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Hederasaponin B

$143

  • Brand : BIOFRON

  • Catalogue Number : BF-H1003

  • Specification : 98%

  • CAS number : 36284-77-2

  • Formula : C59H96O25

  • Molecular Weight : 1205.4

  • PUBCHEM ID : 21626480

  • Volume : 20mg

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Quantity
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Catalogue Number

BF-H1003

Analysis Method

HPLC,NMR,MS

Specification

98%

Storage

2-8°C

Molecular Weight

1205.4

Appearance

White powder

Botanical Source

Anemone raddeana

Structure Type

Terpenoids

Category

SMILES

CC1C(C(C(C(O1)OC2C(OC(C(C2O)O)OCC3C(C(C(C(O3)OC(=O)C45CCC(CC4C6=CCC7C8(CCC(C(C8CCC7(C6(CC5)C)C)(C)C)OC9C(C(C(CO9)O)O)OC1C(C(C(C(O1)C)O)O)O)C)(C)C)O)O)O)CO)O)O)O

Synonyms

[(2S,3R,4S,5S,6R)-6-[[(2R,3R,4R,5S,6R)-3,4-dihydroxy-6-(hydroxymethyl)-5-[(2S,3R,4R,5R,6S)-3,4,5-trihydroxy-6-methyloxan-2-yl]oxyoxan-2-yl]oxymethyl]-3,4,5-trihydroxyoxan-2-yl] (4aS,6aR,6aS,6bR,8aR,10S,12aR,14bS)-10-[(2S,3R,4S,5S)-4,5-dihydroxy-3-[(2S,3R,4R,5R,6S)-3,4,5-trihydroxy-6-methyloxan-2-yl]oxyoxan-2-yl]oxy-2,2,6a,6b,9,9,12a-heptamethyl-1,3,4,5,6,6a,7,8,8a,10,11,12,13,14b-tetradecahydropicene-4a-carboxylate

IUPAC Name

[(2S,3R,4S,5S,6R)-6-[[(2R,3R,4R,5S,6R)-3,4-dihydroxy-6-(hydroxymethyl)-5-[(2S,3R,4R,5R,6S)-3,4,5-trihydroxy-6-methyloxan-2-yl]oxyoxan-2-yl]oxymethyl]-3,4,5-trihydroxyoxan-2-yl] (4aS,6aR,6aS,6bR,8aR,10S,12aR,14bS)-10-[(2S,3R,4S,5S)-4,5-dihydroxy-3-[(2S,3R,4R,5R,6S)-3,4,5-trihydroxy-6-methyloxan-2-yl]oxyoxan-2-yl]oxy-2,2,6a,6b,9,9,12a-heptamethyl-1,3,4,5,6,6a,7,8,8a,10,11,12,13,14b-tetradecahydropicene-4a-carboxylate

Density

1.5±0.1 g/cm3

Solubility

Soluble in Chloroform,Dichloromethane,Ethyl Acetate,DMSO,Acetone,etc.

Flash Point

Boiling Point

Melting Point

InChl

InChI=1S/C59H96O25/c1-24-34(62)38(66)42(70)49(77-24)82-46-29(21-60)79-48(45(73)41(46)69)76-23-30-37(65)40(68)44(72)51(80-30)84-53(74)59-18-16-54(3,4)20-27(59)26-10-11-32-56(7)14-13-33(55(5,6)31(56)12-15-58(32,9)57(26,8)17-19-59)81-52-47(36(64)28(61)22-75-52)83-50-43(71)39(67)35(63)25(2)78-50/h10,24-25,27-52,60-73H,11-23H2,1-9H3/t24-,25-,27-,28-,29+,30+,31-,32+,33-,34-,35-,36-,37+,38+,39+,40-,41+,42+,43+,44+,45+,46+,47+,48+,49-,50-,51-,52-,56-,57+,58+,59-/m0/s1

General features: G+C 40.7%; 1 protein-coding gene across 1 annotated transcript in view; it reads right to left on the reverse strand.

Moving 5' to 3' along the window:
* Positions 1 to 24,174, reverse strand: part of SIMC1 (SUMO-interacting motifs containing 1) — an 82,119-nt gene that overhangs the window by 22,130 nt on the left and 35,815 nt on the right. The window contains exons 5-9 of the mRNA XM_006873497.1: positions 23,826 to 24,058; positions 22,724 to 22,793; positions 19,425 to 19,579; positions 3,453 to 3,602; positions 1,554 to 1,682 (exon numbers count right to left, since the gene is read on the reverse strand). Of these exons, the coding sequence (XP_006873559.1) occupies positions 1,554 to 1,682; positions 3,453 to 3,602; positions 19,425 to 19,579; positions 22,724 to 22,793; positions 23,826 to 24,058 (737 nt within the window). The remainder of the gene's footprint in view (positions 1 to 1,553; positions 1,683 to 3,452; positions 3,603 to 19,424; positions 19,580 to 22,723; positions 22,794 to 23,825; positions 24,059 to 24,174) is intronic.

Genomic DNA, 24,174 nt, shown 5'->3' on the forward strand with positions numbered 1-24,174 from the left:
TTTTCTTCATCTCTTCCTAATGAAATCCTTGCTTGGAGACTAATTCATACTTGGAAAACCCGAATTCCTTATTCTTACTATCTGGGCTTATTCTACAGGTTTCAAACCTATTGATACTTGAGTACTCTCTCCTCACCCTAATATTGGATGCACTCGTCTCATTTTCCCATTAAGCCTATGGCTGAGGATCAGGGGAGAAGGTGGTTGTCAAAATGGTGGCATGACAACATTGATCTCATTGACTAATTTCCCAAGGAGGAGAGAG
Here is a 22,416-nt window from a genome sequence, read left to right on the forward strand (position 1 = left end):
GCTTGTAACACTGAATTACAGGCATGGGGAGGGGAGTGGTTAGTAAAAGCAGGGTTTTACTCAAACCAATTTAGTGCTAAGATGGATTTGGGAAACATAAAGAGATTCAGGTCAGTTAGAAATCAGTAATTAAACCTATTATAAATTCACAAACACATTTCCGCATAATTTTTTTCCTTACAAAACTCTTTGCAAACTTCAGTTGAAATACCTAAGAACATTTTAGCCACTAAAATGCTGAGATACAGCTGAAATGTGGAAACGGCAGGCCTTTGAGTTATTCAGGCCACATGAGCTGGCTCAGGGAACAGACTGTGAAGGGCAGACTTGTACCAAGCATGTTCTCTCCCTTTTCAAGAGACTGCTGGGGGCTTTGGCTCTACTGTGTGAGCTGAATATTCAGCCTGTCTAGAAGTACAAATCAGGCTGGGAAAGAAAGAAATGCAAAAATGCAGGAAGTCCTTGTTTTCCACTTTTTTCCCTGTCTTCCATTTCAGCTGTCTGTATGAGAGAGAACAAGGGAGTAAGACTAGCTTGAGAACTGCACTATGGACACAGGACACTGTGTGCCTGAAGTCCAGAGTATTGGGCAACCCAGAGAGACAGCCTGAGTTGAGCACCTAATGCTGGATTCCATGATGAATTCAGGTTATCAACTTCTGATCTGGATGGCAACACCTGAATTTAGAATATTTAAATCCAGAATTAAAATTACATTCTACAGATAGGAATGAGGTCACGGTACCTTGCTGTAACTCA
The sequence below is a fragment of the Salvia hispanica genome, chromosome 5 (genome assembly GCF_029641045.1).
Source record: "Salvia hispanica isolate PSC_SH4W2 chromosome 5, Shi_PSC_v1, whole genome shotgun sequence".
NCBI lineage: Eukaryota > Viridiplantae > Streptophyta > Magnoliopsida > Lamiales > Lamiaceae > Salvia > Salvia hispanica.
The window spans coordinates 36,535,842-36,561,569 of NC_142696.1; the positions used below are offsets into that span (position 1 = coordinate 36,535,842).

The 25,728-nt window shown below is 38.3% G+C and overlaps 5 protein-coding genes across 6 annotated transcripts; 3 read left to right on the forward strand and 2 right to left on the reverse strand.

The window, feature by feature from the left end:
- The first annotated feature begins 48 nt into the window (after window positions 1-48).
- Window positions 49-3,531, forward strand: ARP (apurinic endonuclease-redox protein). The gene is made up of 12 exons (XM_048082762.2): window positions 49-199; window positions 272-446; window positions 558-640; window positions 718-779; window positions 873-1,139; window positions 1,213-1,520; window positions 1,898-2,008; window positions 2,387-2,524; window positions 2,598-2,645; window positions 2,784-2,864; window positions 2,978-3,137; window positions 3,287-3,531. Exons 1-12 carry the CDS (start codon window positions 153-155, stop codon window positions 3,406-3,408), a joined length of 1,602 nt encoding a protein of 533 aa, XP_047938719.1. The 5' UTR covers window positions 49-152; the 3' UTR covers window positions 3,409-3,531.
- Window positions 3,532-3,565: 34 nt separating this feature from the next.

InChl Key

NVSLBOBPSCMMSO-BVLVEXITSA-N

WGK Germany

RID/ADR

HS Code Reference

2932990000

Personal Projective Equipment

Correct Usage

For Reference Standard and R&D, Not for Human Use Directly.

Meta Tag

provides coniferyl ferulate(CAS#:36284-77-2) MSDS, density, melting point, boiling point, structure, formula, molecular weight etc. Articles of coniferyl ferulate are included as well.>> amp version: coniferyl ferulate

PMID

19855920

Abstract

Studies suggest that diabetes may specifically elevate risk of sudden cardiac death in excess of other heart disease outcomes. In this study, we examined the association of type 2 diabetes with incidence of sudden cardiac death as compared to the incidence of non-sudden cardiac death and non-fatal myocardial infarction (MI). We used data from the Atherosclerosis Risk in Communities (ARIC) study to examine incidence of sudden and non-sudden cardiac death and non-fatal MI among persons with and without diabetes in follow-up from the baseline data collection (1987-1989) through December 31, 2001. There were 209 cases of sudden cardiac death, 119 of non-sudden cardiac death, and 739 of non-fatal MI identified in this cohort over an average 12.4 years of follow-up. In analyses adjusted for age, race/ARIC center, gender, and smoking, the Cox proportional hazard ratio of the association of baseline diabetes was 3.77 (95% CI 2.82, 5.05) for sudden cardiac death, 3.78 (95% CI 2.57, 5.53) for non-sudden cardiac death, and 3.20 (95% CI 2.71, 3.78) for non-fatal MI. Elevated risk for each of the three outcomes associated with diabetes was independent of adjustment for measures of blood pressure, lipids, inflammation, hemostasis, and renal function. Among those with diabetes, the risk of cardiac death, but not of non-fatal MI, was similar for men and women. Findings from this prospective, population-based cohort investigation indicate that diabetes does not confer a specific excess risk of sudden cardiac death. Our results suggest that diabetes attenuates gender-differences in risk of fatal cardiac events.